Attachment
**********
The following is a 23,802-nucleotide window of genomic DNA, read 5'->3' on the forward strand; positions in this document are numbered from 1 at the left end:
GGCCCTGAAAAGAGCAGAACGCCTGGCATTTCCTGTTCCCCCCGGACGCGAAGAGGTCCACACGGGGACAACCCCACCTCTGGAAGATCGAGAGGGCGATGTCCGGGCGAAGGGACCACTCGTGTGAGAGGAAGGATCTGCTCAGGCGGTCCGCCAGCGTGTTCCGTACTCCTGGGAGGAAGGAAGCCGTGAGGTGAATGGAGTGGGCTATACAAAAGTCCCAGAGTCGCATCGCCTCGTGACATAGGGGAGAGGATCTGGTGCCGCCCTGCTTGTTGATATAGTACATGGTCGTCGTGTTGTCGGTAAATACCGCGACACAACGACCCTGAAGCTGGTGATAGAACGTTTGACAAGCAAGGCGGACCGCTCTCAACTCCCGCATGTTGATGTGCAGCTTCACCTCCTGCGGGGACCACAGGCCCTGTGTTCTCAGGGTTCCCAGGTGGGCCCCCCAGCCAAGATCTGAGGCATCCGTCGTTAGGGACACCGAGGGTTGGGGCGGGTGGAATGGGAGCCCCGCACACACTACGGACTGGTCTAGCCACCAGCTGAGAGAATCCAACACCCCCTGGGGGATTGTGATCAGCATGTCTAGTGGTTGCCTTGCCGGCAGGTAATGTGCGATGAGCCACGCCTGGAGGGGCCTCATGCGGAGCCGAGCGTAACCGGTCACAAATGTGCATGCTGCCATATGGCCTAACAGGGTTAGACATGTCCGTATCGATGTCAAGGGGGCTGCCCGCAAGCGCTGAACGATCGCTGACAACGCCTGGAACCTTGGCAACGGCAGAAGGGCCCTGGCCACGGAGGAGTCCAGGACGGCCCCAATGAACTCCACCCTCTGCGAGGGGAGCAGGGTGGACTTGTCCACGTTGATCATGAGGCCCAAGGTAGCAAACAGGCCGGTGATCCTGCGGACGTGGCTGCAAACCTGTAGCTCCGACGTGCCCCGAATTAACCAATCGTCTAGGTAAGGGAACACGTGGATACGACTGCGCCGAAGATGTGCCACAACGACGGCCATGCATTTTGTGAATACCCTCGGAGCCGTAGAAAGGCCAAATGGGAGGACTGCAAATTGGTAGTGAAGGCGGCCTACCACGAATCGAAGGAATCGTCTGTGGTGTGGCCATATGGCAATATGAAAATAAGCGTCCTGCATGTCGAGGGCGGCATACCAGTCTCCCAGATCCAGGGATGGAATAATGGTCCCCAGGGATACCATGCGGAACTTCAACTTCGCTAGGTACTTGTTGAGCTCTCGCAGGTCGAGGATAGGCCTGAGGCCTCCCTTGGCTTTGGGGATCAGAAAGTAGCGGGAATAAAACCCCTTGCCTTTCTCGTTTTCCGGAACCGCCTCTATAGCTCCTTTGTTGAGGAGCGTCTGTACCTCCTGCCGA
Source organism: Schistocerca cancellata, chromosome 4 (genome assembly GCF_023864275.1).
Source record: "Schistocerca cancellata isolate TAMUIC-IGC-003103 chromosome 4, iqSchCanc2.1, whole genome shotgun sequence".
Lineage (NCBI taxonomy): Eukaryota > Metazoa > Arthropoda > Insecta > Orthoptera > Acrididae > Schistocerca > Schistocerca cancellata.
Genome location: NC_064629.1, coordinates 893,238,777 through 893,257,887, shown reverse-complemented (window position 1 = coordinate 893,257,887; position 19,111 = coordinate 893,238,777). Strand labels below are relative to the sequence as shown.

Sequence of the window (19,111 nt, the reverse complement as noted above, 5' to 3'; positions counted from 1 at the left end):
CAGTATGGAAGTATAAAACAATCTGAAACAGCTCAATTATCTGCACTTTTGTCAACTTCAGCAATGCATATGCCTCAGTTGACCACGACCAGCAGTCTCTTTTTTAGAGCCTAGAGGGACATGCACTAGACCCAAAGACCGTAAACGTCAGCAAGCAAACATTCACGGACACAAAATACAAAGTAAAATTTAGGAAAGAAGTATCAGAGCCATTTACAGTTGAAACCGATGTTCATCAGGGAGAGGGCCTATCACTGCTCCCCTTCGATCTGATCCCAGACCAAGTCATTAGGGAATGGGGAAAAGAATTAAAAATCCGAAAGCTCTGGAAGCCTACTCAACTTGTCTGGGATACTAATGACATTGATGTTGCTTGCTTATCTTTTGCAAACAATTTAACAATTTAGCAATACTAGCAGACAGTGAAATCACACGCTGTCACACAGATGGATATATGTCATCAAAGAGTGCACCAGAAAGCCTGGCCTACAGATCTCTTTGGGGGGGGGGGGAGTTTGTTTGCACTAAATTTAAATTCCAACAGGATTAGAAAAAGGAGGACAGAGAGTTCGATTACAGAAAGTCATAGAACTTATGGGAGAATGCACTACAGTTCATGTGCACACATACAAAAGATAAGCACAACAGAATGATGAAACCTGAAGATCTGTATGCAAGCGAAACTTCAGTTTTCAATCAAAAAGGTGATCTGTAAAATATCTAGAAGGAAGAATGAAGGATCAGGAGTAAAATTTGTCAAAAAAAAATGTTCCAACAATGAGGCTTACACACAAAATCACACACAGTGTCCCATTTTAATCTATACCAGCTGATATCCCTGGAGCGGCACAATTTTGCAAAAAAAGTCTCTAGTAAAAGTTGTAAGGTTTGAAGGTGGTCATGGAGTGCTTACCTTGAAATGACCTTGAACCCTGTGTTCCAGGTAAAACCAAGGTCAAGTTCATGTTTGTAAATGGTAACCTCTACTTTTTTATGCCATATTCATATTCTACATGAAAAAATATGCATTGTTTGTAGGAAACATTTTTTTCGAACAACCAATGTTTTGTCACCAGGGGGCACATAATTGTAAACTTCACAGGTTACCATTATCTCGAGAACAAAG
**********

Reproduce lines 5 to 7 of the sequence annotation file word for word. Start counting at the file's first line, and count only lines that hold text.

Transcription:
Lineage (NCBI taxonomy): Eukaryota > Metazoa > Arthropoda > Insecta > Orthoptera > Acrididae > Schistocerca > Schistocerca cancellata.
Genome location: NC_064629.1, coordinates 893,238,777 through 893,257,887, shown reverse-complemented (window position 1 = coordinate 893,257,887; position 19,111 = coordinate 893,238,777). Strand labels below are relative to the sequence as shown.

Sequence of the window (19,111 nt, the reverse complement as noted above, 5' to 3'; positions counted from 1 at the left end):